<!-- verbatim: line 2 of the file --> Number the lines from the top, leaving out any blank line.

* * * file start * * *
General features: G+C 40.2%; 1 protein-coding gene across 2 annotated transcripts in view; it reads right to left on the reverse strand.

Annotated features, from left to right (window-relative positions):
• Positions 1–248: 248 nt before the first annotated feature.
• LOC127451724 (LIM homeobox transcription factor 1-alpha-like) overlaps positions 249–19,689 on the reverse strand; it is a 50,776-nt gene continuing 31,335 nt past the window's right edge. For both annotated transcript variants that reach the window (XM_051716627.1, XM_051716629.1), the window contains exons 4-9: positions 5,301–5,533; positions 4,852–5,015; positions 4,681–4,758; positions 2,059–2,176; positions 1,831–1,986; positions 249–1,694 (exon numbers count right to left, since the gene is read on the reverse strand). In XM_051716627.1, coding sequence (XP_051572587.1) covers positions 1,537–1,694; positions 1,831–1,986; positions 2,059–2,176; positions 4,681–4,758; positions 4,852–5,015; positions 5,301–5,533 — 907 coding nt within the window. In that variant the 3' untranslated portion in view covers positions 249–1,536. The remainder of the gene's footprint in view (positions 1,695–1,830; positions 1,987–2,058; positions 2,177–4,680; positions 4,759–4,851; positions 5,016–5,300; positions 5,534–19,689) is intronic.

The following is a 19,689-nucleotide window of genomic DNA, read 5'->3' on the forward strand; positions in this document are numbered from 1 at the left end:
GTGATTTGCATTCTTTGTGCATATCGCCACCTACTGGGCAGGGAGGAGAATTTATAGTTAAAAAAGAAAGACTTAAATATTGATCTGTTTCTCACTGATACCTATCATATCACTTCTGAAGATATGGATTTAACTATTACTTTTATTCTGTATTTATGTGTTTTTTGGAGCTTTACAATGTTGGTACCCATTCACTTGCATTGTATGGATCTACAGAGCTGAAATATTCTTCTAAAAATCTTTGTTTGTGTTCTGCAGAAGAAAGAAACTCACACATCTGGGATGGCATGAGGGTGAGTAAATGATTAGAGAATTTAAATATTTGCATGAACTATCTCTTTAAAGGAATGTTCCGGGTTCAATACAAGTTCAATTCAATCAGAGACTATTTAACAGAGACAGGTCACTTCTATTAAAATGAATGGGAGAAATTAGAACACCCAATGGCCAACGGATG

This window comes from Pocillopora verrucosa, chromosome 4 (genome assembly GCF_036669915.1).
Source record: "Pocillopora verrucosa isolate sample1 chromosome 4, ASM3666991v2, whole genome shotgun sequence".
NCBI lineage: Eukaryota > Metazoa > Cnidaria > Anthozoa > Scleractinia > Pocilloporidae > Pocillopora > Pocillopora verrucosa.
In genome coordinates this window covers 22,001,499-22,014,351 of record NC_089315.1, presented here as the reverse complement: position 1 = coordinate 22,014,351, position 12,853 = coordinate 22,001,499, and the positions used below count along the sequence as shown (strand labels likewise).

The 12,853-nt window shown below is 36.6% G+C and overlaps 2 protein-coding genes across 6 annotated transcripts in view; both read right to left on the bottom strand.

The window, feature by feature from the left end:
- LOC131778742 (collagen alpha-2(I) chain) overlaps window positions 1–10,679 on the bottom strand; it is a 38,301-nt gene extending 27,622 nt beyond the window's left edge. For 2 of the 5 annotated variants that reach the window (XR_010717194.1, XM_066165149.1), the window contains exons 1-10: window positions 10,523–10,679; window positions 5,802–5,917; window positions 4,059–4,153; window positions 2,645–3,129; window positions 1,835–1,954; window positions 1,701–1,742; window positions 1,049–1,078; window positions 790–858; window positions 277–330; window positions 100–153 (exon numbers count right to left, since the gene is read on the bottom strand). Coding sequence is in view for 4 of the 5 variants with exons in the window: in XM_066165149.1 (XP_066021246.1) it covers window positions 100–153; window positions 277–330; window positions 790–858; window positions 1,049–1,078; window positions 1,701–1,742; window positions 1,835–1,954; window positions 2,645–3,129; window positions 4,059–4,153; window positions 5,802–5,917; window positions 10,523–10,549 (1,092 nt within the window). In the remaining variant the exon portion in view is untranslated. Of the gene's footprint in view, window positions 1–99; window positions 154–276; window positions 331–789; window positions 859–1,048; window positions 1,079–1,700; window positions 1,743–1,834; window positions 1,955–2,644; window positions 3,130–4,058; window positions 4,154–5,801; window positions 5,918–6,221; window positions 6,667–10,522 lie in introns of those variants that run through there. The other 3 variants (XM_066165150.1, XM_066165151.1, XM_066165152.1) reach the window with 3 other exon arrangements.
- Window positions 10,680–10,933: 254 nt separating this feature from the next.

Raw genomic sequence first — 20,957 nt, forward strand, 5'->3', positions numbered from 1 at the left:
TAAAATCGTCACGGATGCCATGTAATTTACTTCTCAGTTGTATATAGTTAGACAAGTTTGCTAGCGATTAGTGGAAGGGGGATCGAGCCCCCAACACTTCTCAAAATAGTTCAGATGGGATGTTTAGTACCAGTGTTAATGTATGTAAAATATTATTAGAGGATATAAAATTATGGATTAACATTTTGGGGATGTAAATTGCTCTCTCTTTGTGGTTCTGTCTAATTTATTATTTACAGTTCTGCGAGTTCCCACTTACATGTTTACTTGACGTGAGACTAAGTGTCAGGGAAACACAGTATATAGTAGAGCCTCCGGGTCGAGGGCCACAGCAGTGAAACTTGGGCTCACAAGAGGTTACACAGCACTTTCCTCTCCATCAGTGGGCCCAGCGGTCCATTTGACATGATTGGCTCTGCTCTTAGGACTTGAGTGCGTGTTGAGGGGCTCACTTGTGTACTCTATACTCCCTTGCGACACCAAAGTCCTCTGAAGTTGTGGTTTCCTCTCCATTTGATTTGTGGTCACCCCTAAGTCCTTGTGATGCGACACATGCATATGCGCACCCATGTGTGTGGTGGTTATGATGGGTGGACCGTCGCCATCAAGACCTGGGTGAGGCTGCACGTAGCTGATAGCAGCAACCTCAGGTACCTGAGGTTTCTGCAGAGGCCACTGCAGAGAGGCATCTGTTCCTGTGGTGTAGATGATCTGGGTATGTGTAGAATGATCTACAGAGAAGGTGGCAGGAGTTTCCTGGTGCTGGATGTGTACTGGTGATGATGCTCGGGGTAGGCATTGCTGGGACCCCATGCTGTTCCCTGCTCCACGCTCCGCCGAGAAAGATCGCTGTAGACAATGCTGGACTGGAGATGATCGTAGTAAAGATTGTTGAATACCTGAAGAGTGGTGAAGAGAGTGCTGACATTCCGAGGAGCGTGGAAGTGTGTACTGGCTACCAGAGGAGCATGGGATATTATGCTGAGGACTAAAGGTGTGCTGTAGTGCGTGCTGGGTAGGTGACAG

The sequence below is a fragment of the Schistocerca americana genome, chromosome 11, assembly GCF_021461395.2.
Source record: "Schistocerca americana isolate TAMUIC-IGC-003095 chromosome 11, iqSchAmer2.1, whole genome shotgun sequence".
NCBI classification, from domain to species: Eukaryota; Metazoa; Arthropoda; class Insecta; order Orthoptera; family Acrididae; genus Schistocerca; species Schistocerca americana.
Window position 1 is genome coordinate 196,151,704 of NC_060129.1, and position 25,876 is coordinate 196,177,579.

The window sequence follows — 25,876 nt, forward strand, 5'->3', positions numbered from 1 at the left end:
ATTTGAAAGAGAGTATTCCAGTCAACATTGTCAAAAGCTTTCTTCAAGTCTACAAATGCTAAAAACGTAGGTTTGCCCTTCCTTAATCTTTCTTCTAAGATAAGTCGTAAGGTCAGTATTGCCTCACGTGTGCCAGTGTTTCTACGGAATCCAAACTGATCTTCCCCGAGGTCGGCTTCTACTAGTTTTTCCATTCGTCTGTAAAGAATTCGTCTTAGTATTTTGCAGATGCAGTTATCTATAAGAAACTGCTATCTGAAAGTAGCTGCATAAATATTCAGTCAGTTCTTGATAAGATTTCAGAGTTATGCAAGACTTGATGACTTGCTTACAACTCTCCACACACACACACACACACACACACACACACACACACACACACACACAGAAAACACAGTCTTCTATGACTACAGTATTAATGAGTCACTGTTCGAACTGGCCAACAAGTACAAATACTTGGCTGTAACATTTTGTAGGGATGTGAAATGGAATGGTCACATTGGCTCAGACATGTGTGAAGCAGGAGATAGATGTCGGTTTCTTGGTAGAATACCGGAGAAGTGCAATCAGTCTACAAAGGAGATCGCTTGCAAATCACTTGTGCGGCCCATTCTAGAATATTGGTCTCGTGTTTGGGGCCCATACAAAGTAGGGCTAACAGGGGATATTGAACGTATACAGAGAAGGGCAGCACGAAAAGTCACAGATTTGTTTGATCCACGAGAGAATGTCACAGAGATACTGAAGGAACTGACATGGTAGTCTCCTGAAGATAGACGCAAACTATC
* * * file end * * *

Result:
Annotated features, from left to right (window-relative positions):